CAI Grant & ECE Apprenticeship Programs

Through dynamic partnerships with adult education organizations in the county, the SCCOE leverages our California Apprenticeship Initiatives Grant for Childcare Workers to fund culturally and linguistically diverse members of our community entering the early care and education profession by eliminating systemic barriers. For example, the SCCOE partners with San José Public Library’s Family, Friend, and Neighbor Caregiver Support Network to fund an innovative program connecting Spanish speaking caregivers to ESL and Child Development coursework at Mission Community College. The program is free for participants and offers embedded tutoring, child care, computers, career opportunities and a peer community. Participants from this network continue into the SCCOE’s “earn & learn” ECE Apprenticeship Program. While working in the SCCOE’s California State Preschool Program’s UPK Mixed Delivery classrooms, apprentices concurrently take coursework at Mission leading to the associate teacher child development permit.

Classified School Employee and Early Education Teacher Development Grant Programs

Several of Doris Alejo’s colleagues have received funding from multiple grants empowering them with an upward trajectory on the education career escalator. Preschool teachers in Head Start or CSPPs pursuing BAs in Child Development at our IHE partners receive $4,000 annually from the Classified School Employee Teacher Credential Grant Program and $4,800 from the Early Education Teacher Development Grant (EETD) Grant Program for a commitment to completing a multiple subject, PK-3, or early childhood special education credential and teaching in Santa Clara County public schools. With funding from the EETD Grant, the SCCOE also offers $1,200 stipends to early childhood educators–including our ECE Apprenticeship participants–with fewer than 24 units of ECE, taking Child Development coursework at all of our seven community colleges. The funds also support early educators in paying fees associated with applying for child development teacher permits.

Teacher Residency Grant Program

A Teacher Residency Program is one of the teacher credentialing pathways in which aspiring teacher candidates spend a year alongside an accomplished mentor teacher while simultaneously engaging in an online credentialing program. We work with partner school districts as well as the Special Education Department of the SCCOE on residency programs for paraeducators to earn preliminary special education credentials with an option of adding a master’s degree, as well. The TRP offers residents coaching and mentoring beginning on their first day of classroom service. This empowers residents to learn best practices in curriculum design, equity focused teaching, classroom management and student behavior management strategies. Grant funds cover tuition costs for the resident. An additional stipend ensures that residents graduate debt-free. According to WestEd, residencies can also provide financially feasible pathways for teachers of color and those from low-income backgrounds to enter the profession.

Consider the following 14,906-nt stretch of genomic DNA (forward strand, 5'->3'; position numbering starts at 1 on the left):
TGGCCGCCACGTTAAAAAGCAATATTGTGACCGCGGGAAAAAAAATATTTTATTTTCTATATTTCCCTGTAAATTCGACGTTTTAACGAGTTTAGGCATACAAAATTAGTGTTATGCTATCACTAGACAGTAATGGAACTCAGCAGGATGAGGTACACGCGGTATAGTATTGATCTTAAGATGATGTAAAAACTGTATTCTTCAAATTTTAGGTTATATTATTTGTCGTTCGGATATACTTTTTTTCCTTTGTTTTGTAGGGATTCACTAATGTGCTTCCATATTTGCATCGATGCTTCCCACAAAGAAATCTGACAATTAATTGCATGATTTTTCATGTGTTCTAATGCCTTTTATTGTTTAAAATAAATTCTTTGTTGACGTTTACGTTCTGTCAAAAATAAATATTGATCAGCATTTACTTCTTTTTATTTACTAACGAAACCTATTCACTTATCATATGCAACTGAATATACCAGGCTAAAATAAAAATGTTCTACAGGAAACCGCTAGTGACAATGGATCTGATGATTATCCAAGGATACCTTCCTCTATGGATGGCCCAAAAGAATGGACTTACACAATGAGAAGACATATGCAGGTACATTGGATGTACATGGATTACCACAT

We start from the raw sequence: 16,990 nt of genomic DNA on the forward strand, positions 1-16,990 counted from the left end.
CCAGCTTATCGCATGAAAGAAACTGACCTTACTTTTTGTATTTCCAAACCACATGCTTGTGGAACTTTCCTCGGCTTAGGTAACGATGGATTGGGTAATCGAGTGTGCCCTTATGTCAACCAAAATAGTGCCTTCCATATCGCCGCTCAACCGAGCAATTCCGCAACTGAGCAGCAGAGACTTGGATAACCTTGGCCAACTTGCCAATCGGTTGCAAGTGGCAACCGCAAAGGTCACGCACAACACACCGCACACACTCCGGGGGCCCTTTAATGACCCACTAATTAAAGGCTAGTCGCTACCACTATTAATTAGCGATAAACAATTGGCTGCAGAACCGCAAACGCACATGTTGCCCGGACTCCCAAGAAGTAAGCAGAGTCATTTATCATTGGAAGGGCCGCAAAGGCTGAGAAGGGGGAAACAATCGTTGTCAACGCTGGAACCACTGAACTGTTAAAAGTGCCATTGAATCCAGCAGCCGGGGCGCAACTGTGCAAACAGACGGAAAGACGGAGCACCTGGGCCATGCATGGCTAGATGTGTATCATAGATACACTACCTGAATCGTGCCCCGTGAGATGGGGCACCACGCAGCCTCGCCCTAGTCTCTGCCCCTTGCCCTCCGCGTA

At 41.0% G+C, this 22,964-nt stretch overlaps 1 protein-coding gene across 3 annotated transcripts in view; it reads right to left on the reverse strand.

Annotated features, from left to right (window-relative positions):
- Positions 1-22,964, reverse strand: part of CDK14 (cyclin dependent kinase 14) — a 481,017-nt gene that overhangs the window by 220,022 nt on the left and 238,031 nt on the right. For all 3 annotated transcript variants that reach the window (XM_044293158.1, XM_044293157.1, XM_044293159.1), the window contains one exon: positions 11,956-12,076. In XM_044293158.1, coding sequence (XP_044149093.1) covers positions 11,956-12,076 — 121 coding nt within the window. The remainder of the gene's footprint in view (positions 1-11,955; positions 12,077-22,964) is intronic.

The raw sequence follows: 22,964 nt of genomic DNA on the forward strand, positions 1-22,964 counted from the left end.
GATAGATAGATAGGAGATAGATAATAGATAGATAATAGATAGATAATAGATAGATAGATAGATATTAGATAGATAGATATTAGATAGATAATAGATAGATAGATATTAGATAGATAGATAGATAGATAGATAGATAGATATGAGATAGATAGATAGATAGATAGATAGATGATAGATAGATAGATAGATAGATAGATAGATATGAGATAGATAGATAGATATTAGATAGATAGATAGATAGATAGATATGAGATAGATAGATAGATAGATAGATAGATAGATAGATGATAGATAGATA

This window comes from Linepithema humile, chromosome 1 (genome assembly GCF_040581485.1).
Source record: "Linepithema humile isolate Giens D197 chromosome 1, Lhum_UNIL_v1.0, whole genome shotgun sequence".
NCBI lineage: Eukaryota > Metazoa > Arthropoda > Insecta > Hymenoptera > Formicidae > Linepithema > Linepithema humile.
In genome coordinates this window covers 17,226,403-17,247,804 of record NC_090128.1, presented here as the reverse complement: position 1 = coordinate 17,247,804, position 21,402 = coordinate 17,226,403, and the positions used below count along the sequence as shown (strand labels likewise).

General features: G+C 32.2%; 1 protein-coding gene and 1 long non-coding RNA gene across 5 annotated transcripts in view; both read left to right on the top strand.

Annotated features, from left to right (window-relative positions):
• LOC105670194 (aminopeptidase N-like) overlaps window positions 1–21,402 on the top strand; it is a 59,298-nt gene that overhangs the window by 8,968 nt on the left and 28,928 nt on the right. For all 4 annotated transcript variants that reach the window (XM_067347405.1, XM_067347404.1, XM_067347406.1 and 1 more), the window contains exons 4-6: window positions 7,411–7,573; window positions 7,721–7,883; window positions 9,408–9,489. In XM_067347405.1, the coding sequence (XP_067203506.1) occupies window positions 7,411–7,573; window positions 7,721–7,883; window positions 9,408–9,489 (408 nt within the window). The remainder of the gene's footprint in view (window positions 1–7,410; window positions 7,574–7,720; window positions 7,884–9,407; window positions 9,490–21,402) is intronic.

PK-3 ECE Instruction Specialist Credential Program

The California Commission on Teacher Credentialing (CCTC) has proposed the PK-3 ECE Specialist Instruction Credential to leverage the rich background and extensive experience of candidates who come from current and/or prior work in the ECE field. The SCCOE Educator Preparation Programs has designed an initial PK-3 program currently under review by the CCTC. Our program will credit early educators for prior work experiences in ECE–recognizing and valuing the depth of knowledge and wisdom in child development that will provide a transformational child-centered approach to serving as a teacher in a Pre-K to grade 3. The PK-3 credential will enable early childhood educators to serve as school district interns while concurrently enrolled in online, evening coursework. This new credential pathway creates access to certificated salary schedules which can be up to 40 percent higher than the salary schedule for preschool teachers.